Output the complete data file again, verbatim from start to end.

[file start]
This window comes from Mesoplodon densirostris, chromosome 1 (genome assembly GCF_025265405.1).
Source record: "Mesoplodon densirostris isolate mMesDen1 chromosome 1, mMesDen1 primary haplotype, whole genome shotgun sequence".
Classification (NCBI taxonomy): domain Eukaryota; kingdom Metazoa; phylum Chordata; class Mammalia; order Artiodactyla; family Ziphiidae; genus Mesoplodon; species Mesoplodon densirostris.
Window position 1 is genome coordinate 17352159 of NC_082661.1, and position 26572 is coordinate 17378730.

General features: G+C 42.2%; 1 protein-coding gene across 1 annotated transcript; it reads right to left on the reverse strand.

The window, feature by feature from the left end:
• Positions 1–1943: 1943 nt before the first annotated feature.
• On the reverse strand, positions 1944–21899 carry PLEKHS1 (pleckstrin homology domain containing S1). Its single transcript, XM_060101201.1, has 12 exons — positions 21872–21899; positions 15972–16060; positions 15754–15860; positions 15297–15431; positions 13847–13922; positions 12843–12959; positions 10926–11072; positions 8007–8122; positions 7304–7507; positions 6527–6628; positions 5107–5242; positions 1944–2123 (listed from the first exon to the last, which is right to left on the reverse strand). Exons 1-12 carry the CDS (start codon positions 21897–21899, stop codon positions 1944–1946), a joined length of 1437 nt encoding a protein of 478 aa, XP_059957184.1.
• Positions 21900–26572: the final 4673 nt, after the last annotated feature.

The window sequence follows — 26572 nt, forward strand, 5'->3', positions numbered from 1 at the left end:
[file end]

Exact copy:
This window comes from Mesoplodon densirostris, chromosome 1 (genome assembly GCF_025265405.1).
Source record: "Mesoplodon densirostris isolate mMesDen1 chromosome 1, mMesDen1 primary haplotype, whole genome shotgun sequence".
Classification (NCBI taxonomy): domain Eukaryota; kingdom Metazoa; phylum Chordata; class Mammalia; order Artiodactyla; family Ziphiidae; genus Mesoplodon; species Mesoplodon densirostris.
Window position 1 is genome coordinate 17352159 of NC_082661.1, and position 26572 is coordinate 17378730.

General features: G+C 42.2%; 1 protein-coding gene across 1 annotated transcript; it reads right to left on the reverse strand.

The window, feature by feature from the left end:
• Positions 1–1943: 1943 nt before the first annotated feature.
• On the reverse strand, positions 1944–21899 carry PLEKHS1 (pleckstrin homology domain containing S1). Its single transcript, XM_060101201.1, has 12 exons — positions 21872–21899; positions 15972–16060; positions 15754–15860; positions 15297–15431; positions 13847–13922; positions 12843–12959; positions 10926–11072; positions 8007–8122; positions 7304–7507; positions 6527–6628; positions 5107–5242; positions 1944–2123 (listed from the first exon to the last, which is right to left on the reverse strand). Exons 1-12 carry the CDS (start codon positions 21897–21899, stop codon positions 1944–1946), a joined length of 1437 nt encoding a protein of 478 aa, XP_059957184.1.
• Positions 21900–26572: the final 4673 nt, after the last annotated feature.

The window sequence follows — 26572 nt, forward strand, 5'->3', positions numbered from 1 at the left end: